Is the Trump administration preparing to strike Russian and Iranian forces in Syria?

A report on Monday claimed that U.S. intelligence has determined that Syrian President Bashar al-Assad has already made a decision to use chemical weapons against enemy positions in Idlib as his forces, combined with Russian airpower, attack the last rebel stronghold following seven years of civil war.

The Wall Street Journal [source], citing unnamed intelligence sources, even noted the type of gas Assad has allegedly chosen: Chlorine gas, which was first used in World War I and has the effect of an asphyxiation compound.

In addition, according to sources who spoke to the WSJ, President Donald Trump has also reportedly threatened to intervene militarily with a massive attack against the Assad regime if he uses gas and other tactics that result in a massacre. U.S. officials and diplomats are concerned about the extensive loss of life among the civilian population, especially.

There are believed to be about 3 million people in and around Idlib, which is an important agricultural region for Syrian. There is estimated to be about 70,000 anti-Assad regime fighters there, which Damascus considers to be terrorists.

Thus far, international diplomatic efforts to persuade Syria, Russia, and Iran from averting a major offensive have failed as all three sense that the rebel faction is on the verge of defeat after trying for years to forcefully remove Assad from power. Both Russia and Syria have increased air attacks and thousands of civilians have been evacuated to parts of Syria controlled by the government.

The Pentagon is currently drawing up military options for the president, but he has not yet decided on a course of action or even what would trigger a response beyond the use of poison gas.

Importantly, the president has also not yet decided if he would order the targeting of Russian and Iranian forces.

“We haven’t said that the U.S. would use the military in response to an offensive,” one senior administration official told the paper. “We have political tools at our disposal, we have economic tools at our disposal. There are a number of different ways we could respond if Assad were to take that reckless, dangerous step.”

Last week, Trump hardened his position. Initially, he said the use of chemical weapons was a red line, but in an interview with The Daily Caller, he hinted that he might consider military action if the Syria/Russia/Iran coalition try to retake Idlib by force.

“By my putting out that message I think maybe it’s going to send a signal,” Trump said. “I mean we’re going to see, but it’s a terrible thing.”

While the Trump administration and the international community have been appealing to the Syrian regime for restraint, warplanes and helicopters from Syria and Russia have nonetheless conducted airstrikes against some suspected rebel positions in Idlib and Hama provinces that killed at least two dozen civilians.

Analysis: Last week the Russian government, citing its own intelligence, claimed that rebels might stage a chemical attack just to draw in the United States and its allies on their side. That is a plausible strategy, of course. But just because it seems plausible doesn’t make it accurate.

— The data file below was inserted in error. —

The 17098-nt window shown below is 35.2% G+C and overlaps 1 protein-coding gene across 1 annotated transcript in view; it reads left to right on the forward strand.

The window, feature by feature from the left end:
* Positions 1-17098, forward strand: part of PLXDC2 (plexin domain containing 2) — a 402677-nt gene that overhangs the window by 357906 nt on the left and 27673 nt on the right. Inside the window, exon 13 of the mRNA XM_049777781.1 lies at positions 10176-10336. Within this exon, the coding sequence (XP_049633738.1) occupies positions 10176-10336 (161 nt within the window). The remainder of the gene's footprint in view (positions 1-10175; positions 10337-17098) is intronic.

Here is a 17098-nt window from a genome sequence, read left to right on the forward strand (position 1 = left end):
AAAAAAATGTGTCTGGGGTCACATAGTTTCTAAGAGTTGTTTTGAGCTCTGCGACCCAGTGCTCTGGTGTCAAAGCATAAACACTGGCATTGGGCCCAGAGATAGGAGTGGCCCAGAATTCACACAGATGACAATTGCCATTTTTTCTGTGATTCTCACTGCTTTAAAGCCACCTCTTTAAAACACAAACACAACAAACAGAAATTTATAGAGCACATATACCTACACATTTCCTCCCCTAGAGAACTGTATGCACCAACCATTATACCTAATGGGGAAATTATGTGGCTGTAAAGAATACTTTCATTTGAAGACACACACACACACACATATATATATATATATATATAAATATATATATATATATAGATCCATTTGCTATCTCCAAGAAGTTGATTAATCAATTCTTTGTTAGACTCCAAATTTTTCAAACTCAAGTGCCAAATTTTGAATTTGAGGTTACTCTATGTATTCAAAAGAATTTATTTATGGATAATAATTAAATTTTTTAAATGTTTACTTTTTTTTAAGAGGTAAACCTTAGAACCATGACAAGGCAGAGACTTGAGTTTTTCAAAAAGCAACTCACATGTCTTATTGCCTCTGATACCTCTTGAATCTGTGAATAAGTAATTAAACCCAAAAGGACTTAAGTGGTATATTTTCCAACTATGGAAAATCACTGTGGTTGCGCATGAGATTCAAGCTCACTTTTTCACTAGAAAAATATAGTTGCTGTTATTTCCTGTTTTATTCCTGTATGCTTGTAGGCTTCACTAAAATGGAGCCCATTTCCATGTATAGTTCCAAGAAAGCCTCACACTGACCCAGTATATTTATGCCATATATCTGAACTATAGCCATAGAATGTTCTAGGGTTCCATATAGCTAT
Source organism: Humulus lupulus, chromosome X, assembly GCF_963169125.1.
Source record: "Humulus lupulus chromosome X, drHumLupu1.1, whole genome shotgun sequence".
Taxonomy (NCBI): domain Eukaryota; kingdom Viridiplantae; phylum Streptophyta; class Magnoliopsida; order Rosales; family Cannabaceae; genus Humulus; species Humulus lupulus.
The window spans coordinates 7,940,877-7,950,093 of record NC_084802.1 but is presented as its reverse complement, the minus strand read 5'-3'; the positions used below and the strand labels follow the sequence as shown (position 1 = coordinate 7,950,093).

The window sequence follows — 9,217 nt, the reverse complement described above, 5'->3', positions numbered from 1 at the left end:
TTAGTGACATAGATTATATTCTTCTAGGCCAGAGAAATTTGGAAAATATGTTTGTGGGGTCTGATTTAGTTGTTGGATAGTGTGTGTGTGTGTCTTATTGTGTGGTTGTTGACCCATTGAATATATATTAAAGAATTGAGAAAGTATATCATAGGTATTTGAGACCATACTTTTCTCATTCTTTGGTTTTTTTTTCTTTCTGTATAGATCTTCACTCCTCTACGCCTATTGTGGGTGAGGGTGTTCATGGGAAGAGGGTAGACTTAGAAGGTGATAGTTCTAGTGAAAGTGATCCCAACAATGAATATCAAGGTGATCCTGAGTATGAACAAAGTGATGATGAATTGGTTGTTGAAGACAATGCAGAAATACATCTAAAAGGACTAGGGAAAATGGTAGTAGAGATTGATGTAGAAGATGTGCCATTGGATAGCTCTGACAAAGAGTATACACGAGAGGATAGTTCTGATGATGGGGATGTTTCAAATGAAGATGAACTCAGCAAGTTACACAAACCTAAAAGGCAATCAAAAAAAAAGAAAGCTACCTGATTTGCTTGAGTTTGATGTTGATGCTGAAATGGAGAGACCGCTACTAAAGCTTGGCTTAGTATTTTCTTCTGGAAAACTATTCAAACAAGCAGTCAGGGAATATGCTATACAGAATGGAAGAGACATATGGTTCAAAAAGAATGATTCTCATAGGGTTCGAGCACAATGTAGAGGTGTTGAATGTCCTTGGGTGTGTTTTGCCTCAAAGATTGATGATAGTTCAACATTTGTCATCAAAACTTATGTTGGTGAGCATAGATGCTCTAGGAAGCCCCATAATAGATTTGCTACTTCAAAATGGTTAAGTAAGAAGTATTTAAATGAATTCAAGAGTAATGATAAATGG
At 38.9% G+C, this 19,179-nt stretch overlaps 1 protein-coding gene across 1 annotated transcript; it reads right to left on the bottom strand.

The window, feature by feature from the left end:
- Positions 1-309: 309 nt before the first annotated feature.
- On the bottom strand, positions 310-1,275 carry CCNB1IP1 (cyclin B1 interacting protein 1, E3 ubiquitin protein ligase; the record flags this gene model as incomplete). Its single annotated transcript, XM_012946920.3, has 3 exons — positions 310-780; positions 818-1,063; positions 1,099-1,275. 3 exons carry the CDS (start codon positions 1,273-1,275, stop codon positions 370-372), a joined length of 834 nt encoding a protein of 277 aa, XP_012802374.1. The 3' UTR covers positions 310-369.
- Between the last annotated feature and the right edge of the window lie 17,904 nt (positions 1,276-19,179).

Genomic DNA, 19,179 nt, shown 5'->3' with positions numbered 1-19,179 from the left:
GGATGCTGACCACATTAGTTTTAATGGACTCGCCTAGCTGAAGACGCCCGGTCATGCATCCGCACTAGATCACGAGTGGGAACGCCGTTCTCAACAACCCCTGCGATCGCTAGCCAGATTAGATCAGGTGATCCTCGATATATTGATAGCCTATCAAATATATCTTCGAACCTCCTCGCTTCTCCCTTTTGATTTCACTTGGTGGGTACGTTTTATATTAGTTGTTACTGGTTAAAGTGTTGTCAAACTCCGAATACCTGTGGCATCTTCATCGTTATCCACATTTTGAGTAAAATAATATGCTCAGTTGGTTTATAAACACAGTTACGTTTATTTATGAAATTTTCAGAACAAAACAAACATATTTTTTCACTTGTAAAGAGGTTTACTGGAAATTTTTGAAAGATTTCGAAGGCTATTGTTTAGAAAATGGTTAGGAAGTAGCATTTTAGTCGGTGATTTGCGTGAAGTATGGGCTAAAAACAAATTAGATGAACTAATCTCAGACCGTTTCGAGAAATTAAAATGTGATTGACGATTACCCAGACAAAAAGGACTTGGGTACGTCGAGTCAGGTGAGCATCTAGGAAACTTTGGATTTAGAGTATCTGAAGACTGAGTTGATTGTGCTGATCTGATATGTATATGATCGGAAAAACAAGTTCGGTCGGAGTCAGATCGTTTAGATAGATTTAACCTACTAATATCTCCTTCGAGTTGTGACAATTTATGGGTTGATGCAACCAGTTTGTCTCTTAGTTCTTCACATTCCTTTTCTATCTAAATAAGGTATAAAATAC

As for the U.S. intelligence leaked to the WSJ indicating that Assad has already made the decision to use chemical weapons, that would have to be based on something much more than pure speculation: Hard evidence, such as the interception of an electronic communication from Assad to field commanders or from Russian communiques inside Syria to the Kremlin, perhaps. There could even be human intelligence (HUMINT) sources informing Israeli or other allied Arab sources in the region, who have then informed U.S. and Western intelligence. It’s hard to know where the information has come from.

To what end, however? What would be the point of planting false information in the American media? A warning to Russia, Iran, and Syria?

If the Trump administration has decided to become more deeply involved in the Syrian conflict because doing so fulfills some administration objective, then leaking this claim provides the White House with the cover to act. However, what would change the president’s mind?

Not long ago, according to published reports, Trump was looking for the exit in Syria. He has obviously been persuaded by his national security team to remain engaged there but to the extent of attacking Russian forces? That doesn’t seem likely or in the president’s policy interests, as he has said repeatedly — according to reports — that he would rather improve relations with Moscow.

Now, dealing with Iran is something else entirely. Attacking Iranian forces inside Syrian may trigger a military response of some sort from Tehran, which would, in turn, lead to a larger, more destructive response from Washington. And destabilizing the Iranian regime most certainly is a Trump administration policy objective.

As we have noted [source], U.S. and Russian forces operating on opposite sides of a conflict and in such close proximity dramatically increases the chance for a mistake or miscalculation. Maybe this leak was designed as a ‘heads-up’ to Moscow that U.S. action is a foregone conclusion.



1 Comment on "Is the Trump administration preparing to strike Russian and Iranian forces in Syria?"

  1. Put a Tomahawk through Assad’s window or windows.

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